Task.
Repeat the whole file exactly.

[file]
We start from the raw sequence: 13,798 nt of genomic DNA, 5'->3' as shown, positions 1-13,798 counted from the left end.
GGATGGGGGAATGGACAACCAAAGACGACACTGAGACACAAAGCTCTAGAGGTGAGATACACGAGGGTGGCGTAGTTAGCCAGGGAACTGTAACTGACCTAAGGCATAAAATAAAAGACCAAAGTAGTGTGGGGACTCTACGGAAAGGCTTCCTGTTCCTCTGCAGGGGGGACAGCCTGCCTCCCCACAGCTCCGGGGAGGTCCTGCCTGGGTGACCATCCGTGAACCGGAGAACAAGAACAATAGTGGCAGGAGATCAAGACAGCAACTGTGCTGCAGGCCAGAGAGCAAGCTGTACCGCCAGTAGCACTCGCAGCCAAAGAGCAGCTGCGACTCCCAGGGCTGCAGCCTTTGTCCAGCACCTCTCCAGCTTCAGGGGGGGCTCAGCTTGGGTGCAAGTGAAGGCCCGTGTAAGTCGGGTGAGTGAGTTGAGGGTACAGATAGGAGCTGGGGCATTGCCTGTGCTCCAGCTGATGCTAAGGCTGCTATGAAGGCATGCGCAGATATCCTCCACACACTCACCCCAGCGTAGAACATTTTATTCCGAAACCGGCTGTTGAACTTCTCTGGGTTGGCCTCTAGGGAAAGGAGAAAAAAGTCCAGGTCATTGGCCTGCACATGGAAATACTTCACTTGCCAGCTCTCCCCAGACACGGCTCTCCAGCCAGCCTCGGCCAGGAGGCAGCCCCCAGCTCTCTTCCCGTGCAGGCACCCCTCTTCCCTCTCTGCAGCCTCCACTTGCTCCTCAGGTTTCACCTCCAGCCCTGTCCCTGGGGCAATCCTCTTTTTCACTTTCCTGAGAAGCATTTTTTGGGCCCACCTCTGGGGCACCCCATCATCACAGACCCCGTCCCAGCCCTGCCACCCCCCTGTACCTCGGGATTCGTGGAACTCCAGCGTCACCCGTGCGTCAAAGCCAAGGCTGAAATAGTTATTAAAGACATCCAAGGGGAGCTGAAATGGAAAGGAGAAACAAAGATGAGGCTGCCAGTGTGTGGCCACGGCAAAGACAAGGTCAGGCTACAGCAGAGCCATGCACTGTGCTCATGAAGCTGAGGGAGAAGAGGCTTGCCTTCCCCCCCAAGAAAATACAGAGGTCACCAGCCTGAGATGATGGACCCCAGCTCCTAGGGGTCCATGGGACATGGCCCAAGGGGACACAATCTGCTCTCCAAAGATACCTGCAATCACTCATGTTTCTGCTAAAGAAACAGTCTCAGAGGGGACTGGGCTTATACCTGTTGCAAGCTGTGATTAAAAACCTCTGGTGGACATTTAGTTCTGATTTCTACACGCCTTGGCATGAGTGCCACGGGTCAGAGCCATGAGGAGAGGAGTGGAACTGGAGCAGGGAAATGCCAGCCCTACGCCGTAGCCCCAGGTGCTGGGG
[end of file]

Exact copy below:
We start from the raw sequence: 13,798 nt of genomic DNA, 5'->3' as shown, positions 1-13,798 counted from the left end.
GGATGGGGGAATGGACAACCAAAGACGACACTGAGACACAAAGCTCTAGAGGTGAGATACACGAGGGTGGCGTAGTTAGCCAGGGAACTGTAACTGACCTAAGGCATAAAATAAAAGACCAAAGTAGTGTGGGGACTCTACGGAAAGGCTTCCTGTTCCTCTGCAGGGGGGACAGCCTGCCTCCCCACAGCTCCGGGGAGGTCCTGCCTGGGTGACCATCCGTGAACCGGAGAACAAGAACAATAGTGGCAGGAGATCAAGACAGCAACTGTGCTGCAGGCCAGAGAGCAAGCTGTACCGCCAGTAGCACTCGCAGCCAAAGAGCAGCTGCGACTCCCAGGGCTGCAGCCTTTGTCCAGCACCTCTCCAGCTTCAGGGGGGGCTCAGCTTGGGTGCAAGTGAAGGCCCGTGTAAGTCGGGTGAGTGAGTTGAGGGTACAGATAGGAGCTGGGGCATTGCCTGTGCTCCAGCTGATGCTAAGGCTGCTATGAAGGCATGCGCAGATATCCTCCACACACTCACCCCAGCGTAGAACATTTTATTCCGAAACCGGCTGTTGAACTTCTCTGGGTTGGCCTCTAGGGAAAGGAGAAAAAAGTCCAGGTCATTGGCCTGCACATGGAAATACTTCACTTGCCAGCTCTCCCCAGACACGGCTCTCCAGCCAGCCTCGGCCAGGAGGCAGCCCCCAGCTCTCTTCCCGTGCAGGCACCCCTCTTCCCTCTCTGCAGCCTCCACTTGCTCCTCAGGTTTCACCTCCAGCCCTGTCCCTGGGGCAATCCTCTTTTTCACTTTCCTGAGAAGCATTTTTTGGGCCCACCTCTGGGGCACCCCATCATCACAGACCCCGTCCCAGCCCTGCCACCCCCCTGTACCTCGGGATTCGTGGAACTCCAGCGTCACCCGTGCGTCAAAGCCAAGGCTGAAATAGTTATTAAAGACATCCAAGGGGAGCTGAAATGGAAAGGAGAAACAAAGATGAGGCTGCCAGTGTGTGGCCACGGCAAAGACAAGGTCAGGCTACAGCAGAGCCATGCACTGTGCTCATGAAGCTGAGGGAGAAGAGGCTTGCCTTCCCCCCCAAGAAAATACAGAGGTCACCAGCCTGAGATGATGGACCCCAGCTCCTAGGGGTCCATGGGACATGGCCCAAGGGGACACAATCTGCTCTCCAAAGATACCTGCAATCACTCATGTTTCTGCTAAAGAAACAGTCTCAGAGGGGACTGGGCTTATACCTGTTGCAAGCTGTGATTAAAAACCTCTGGTGGACATTTAGTTCTGATTTCTACACGCCTTGGCATGAGTGCCACGGGTCAGAGCCATGAGGAGAGGAGTGGAACTGGAGCAGGGAAATGCCAGCCCTACGCCGTAGCCCCAGGTGCTGGGG